Karpov defended his FIDE title against Gata Kamsky (+6 -3 =9) in 1996. However, in 1998, FIDE largely scrapped the old system of Candidates' Matches, instead having a large knock-out event in which a large number of players contested short matches against each other over just a few weeks. In the first of these events, champion Karpov was seeded straight into the final, defeating Viswanathan Anand (+4 -2 =2). But subsequently the champion had to qualify like other players. Karpov resigned his title in anger at the new rules in 1999.

Towards retirement?
Karpov's outstanding classical tournament play has been seriously limited since 1995, since he prefers to be more involved in politics of his home country of Russia. He had been a member of the Supreme Soviet Commission for Foreign Affairs and the President of the Soviet Peace Fund before the Soviet Union broke up. In addition, he had been involved in several disputes with FIDE and became increasingly disillusioned with chess. In the April 2006 FIDE rating list, he is 32nd in the world with an ELO rating of 2672.

Karpov usually limits his play to exhibition events, and has revamped his style to specialize in rapid chess. In 2002 he won a match against Kasparov, defeating him in a rapid time control match 2.5-1.5. In 2006, he tied for first with Kasparov in a blitz tournament, ahead of Korchnoi and Judit Polgar.

Garry Kasparov

Garry Kimovich Kasparov (born April 13, 1963, in Baku, Azerbaijan SSR; now Azerbaijan) is a Russian chess grandmaster, former World Chess Champion, writer and political activist. Kasparov is a candidate for the Russian presidential race of 2008.
Kasparov became the youngest ever World Chess Champion in 1985. He held the official FIDE world title until 1993. In 1993, a dispute with FIDE led Kasparov to set up a rival organisation, the Professional Chess Association. He continued to hold the "Classical" World Chess Championship until his defeat by Vladimir Kramnik in 2000.

Kasparov's ratings achievements include being rated world #1 according to Elo rating almost continuously from 1986 until his retirement in 2005 and holding the all time highest rating of 2851. He also holds records for consecutive tournament victories and Chess Oscars.

Kasparov announced his retirement from professional chess on March 10, 2005, choosing instead to devote his time to politics and writing. He formed the United Civil Front, and joined as a member of The Other Russia, a coalition opposing the elected government of Vladimir Putin.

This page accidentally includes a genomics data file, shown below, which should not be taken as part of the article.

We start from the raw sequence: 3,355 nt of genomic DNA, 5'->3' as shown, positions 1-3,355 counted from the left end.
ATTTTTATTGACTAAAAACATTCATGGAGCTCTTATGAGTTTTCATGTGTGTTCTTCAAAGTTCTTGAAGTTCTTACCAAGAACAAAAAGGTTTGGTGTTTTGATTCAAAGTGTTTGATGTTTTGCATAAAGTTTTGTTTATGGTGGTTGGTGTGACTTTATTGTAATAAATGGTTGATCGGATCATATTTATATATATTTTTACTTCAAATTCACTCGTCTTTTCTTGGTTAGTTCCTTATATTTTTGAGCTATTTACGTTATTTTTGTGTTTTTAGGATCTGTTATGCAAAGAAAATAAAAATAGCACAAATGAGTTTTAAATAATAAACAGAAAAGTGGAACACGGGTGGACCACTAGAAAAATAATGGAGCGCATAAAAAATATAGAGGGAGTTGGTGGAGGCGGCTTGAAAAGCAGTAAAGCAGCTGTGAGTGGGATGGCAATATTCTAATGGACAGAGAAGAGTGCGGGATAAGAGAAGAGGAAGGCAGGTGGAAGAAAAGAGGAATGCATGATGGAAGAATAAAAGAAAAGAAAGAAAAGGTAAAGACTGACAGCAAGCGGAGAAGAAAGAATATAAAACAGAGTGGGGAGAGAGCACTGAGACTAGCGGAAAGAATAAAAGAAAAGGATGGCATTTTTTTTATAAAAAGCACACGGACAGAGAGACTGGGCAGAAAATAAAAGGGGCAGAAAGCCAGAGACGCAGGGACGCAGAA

On September 30, 2007, Kasparov entered the Russian Presidential race, receiving 379 out of 498 votes at a congress held in Moscow by opposition coalition, The Other Russia.

Early career

Garry Kasparov was born Garri Weinstein [1] (Russian: Гарри Вайнштейн) in Baku, Azerbaijan SSR to an Armenian mother and a Jewish father. He first began the serious study of chess after he came across a chess problem set up by his parents and proposed a solution.[2] His father died when he was seven years old. At the age of twelve, he adopted his mother's Armenian surname, Kasparyan, modifying it to a more Russified version, Kasparov.

From the age of seven, Kasparov attended the Young Pioneer Palace and, at the age of ten, he began training at Mikhail Botvinnik's chess school under noted coach Vladimir Makogonov. Makogonov helped develop Kasparov's positional skills and taught him to play the Caro-Kann Defence and the Tartakower System of the Queen's Gambit Declined.[3] Kasparov won the Soviet Junior Championship in Tbilisi in 1976, scoring 7 points out of 9, at the age of 13. He repeated the feat the following year, winning with a score of 8.5 out of 9. He was being trained by Alexander Sakharov during this time.

In 1978 Kasparov participated in the Sokolsky Memorial tournament in Minsk. He had been invited as an exception but took first place and became a chess master. Kasparov has repeatedly said that this event was a turning point in his life, and that it convinced him to choose chess as his career. "I will remember the Sokolsky Memorial as long as I live", he wrote. He has also said that after the victory, he thought he had a very good shot at the World Championship.[4]

He first qualified for the Soviet Championship at age 15 in 1978, the youngest ever player at that level. He won the 64-player Swiss system tournament at Daugavpils over tiebreak from Igor V. Ivanov, to capture the sole qualifying place.